Wild Turkeys: Damage Management

three hen turkeys in a field with corn stubble during the winterIn the fall and winter, groups of wild turkeys are easily spotted in fields, giving the impression that they may also be wandering there during the growing season and causing damage. However, in the spring and summer wild turkeys are much more likely to be eating insects and leftover grain from the previous year than actually having any effect on crops. If damage is discovered in a field it is more often caused by less conspicuous culprits such as night time visitors like deer and raccoons or smaller mammals that go unseen. Even in hay and oat fields where the wild turkey’s large size can be attributed to knocking plants over, damage caused by wind, rain, or water can occasionally be misattributed to the trampling of turkeys.

History: By the early 1900s settlers in Iowa had wiped out wild turkey populations through unregulated harvest and habitat destruction. There were multiple attempts to reintroduce wild turkeys to Iowa but none were successful until the 1970s when wild turkey numbers increased enough for a spring hunting season to be available. By the 1980s both spring and fall hunting seasons were available. Since then, wild turkeys have provided great hunting and viewing opportunities throughout Iowa. 

Breeding Behavior: During spring breeding season males can be seen displaying their impressive tail fans and heard uttering their iconic gobble calls. Females lay their eggs on the ground in the woods near bushes or brush that provide cover. Turkeys stay in small groups after the breeding season. In the fall the young males form their own flocks. During the winter multiple flocks congregate together and typically feed on waste grain in fields. These large flocks break up into smaller groups again in the spring when food is more readily available across the landscape.

Habitat: In Iowa, turkeys prefer habitat that includes a mixture of wooded and open areas like fields. They utilize woods primarily for nesting and roosting but will search for food in these areas as well. Open areas near woodlands are also utilized for foraging.

Diet: As wild turkey numbers increased in Iowa, some people worried about the effects they would have on crops. Multiple studies have been conducted to learn what wild turkeys eat. These studies have found that wild turkeys rarely, if ever, dine on standing crops. Wild turkeys have a small pouch in their neck called a crop that holds food before it is digested. A study in southwest Wisconsin examined the crops of over 100 wild turkeys and found that over 50% of the turkeys’ diet was waste corn, which was easily distinguished from kernels of growing crops by its dirty and worn appearance. They also found that wild plants made up 27% of the turkeys’ diet. Insects are also an important part of all turkeys' diets, but they made up a much larger portion (77%) of the diet of young turkeys who need protein to support their growth. In Iowa the Department of Natural Resources and Iowa State University conducted a study where they watched turkeys eating in fields. During this study turkeys were never observed digging up crop seeds or seedlings. Instead the turkeys mostly just looked and consumed insects on and near plants. The researchers did find that if another animal, like a raccoon, knocked down corn stalks the turkeys would feed on the corn that was then available on the ground.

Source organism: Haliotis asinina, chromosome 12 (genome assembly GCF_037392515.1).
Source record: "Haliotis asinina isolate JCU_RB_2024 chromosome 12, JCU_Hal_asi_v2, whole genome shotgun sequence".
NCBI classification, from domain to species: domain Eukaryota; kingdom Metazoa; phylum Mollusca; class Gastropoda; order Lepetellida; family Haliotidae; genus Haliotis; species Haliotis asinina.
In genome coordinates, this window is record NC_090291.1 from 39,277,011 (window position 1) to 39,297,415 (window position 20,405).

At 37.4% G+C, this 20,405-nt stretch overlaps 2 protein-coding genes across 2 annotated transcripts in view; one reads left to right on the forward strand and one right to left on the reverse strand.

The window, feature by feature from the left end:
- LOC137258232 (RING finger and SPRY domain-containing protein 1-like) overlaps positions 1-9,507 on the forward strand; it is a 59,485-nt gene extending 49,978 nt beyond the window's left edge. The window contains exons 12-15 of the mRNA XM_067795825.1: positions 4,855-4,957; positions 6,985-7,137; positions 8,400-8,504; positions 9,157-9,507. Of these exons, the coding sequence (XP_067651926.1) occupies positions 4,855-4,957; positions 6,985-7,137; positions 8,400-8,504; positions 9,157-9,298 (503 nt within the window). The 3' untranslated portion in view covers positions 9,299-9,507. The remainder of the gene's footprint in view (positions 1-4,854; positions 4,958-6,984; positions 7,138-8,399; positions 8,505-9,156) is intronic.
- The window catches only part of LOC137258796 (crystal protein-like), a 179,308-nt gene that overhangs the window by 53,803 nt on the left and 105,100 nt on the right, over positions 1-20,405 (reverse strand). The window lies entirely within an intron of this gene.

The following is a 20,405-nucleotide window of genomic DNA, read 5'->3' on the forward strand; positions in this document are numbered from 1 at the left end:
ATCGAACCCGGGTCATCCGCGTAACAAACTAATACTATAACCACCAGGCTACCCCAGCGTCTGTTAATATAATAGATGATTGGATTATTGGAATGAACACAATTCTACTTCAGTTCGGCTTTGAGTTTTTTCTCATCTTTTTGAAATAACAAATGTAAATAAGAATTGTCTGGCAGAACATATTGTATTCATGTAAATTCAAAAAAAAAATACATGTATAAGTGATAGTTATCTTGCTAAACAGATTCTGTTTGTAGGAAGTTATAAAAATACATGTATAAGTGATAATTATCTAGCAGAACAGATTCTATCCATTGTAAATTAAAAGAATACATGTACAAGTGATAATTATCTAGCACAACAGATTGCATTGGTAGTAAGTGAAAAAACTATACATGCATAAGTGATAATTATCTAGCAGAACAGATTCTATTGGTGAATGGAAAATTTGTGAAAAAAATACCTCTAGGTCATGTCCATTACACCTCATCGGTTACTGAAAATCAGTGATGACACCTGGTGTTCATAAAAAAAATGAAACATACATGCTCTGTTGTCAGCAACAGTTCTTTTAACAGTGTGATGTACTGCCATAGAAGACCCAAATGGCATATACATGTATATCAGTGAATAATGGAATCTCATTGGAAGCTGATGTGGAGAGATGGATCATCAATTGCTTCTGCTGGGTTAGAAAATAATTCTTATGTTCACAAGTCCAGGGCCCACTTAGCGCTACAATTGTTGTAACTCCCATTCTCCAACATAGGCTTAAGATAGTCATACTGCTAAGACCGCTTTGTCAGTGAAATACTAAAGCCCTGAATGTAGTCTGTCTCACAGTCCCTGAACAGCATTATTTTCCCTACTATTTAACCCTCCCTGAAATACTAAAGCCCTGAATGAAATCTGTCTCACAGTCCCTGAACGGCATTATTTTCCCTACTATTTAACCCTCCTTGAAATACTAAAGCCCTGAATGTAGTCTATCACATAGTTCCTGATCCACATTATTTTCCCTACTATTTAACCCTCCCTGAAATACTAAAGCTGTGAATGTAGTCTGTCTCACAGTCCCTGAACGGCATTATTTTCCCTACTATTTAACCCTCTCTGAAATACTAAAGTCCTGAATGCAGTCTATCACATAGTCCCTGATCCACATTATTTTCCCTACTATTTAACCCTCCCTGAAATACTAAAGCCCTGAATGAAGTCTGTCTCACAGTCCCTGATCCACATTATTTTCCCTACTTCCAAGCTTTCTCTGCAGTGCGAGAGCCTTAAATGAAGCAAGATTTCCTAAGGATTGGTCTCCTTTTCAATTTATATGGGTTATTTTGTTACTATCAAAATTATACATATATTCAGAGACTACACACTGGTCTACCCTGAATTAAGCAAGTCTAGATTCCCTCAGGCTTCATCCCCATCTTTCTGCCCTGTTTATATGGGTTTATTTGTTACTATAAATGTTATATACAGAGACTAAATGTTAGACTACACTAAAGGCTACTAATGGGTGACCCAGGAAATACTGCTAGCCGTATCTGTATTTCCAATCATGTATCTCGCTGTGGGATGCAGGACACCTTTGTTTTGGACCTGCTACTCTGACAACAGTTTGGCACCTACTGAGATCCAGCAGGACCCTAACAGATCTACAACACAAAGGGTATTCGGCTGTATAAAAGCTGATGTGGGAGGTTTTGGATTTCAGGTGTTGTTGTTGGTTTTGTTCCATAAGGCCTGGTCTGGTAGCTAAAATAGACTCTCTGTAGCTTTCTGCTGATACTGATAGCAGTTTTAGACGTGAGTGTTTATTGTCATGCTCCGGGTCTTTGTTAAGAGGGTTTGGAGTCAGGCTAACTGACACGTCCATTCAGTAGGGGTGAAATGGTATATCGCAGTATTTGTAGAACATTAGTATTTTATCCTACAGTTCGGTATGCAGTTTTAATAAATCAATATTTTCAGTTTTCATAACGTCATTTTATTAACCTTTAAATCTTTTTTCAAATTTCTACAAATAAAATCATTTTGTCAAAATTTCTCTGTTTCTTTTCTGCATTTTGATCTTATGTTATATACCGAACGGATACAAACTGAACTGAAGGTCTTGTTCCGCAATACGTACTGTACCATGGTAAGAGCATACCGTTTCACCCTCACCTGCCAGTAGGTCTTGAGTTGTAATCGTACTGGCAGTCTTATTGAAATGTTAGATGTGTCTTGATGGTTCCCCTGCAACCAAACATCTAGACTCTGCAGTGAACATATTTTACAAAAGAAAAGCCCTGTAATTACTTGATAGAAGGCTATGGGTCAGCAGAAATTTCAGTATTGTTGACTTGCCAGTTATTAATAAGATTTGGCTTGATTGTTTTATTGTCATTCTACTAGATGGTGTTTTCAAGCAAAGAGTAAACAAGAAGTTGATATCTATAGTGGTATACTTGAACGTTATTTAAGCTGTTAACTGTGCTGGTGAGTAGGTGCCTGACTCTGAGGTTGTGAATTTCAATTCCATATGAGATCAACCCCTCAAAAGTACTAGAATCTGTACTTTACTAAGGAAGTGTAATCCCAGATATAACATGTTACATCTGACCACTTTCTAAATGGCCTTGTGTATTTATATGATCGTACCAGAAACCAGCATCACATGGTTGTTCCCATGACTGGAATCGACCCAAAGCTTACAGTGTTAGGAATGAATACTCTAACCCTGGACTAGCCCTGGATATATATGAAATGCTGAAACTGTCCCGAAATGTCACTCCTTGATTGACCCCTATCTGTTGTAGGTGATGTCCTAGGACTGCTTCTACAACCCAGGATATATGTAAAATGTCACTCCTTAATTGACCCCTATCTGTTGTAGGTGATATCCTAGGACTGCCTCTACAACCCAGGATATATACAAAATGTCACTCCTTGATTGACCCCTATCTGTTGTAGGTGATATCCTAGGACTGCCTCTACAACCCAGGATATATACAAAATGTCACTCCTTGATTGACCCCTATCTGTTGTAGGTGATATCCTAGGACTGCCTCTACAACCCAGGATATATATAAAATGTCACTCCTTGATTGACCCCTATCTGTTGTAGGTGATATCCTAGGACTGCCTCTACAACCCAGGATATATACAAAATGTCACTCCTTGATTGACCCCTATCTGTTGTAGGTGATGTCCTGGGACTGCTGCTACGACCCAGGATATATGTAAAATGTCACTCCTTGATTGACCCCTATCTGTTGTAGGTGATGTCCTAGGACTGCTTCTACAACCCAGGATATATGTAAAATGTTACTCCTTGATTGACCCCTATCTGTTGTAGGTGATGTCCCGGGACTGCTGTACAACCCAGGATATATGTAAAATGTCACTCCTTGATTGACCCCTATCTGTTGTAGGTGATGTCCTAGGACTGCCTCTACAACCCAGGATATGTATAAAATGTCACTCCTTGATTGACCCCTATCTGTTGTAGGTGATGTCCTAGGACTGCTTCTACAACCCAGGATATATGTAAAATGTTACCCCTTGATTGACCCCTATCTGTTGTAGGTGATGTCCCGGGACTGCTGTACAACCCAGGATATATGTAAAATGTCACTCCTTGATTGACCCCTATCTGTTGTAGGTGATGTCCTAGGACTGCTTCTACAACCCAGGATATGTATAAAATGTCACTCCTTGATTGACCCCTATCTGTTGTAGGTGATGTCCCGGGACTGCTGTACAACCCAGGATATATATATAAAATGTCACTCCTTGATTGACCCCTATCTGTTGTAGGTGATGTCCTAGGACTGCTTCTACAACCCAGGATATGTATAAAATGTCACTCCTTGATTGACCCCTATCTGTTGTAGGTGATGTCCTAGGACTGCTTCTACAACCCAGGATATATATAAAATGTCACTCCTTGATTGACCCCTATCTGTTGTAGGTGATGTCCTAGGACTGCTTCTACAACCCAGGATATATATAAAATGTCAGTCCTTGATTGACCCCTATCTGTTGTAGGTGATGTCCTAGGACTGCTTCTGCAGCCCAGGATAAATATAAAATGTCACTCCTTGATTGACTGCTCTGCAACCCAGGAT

Damage Identification As described above, multiple studies have found that the primary food sources for wild turkeys in Iowa are wild plants, insects, and waste grain, rather than standing crops. It is more likely that any damage identified in a field was caused by other wildlife.   

If you do have damage in your fields and want to know which wildlife are causing problems check out our Wildlife Crop Depredation page, the guide Identification of Wildlife Crop Depredation produced by Purdue University, and the Iowa DNR article on identifying crop damage. The Iowa DNR also has a Wildlife Damage Management page with other resources, including a Wild Turkey and Crops brochure.

This article is an update of "Managing Iowa Wildlife: Wild Turkeys" (PM 1302f) by Steven Gabrey, Paul Vohs, and James Pease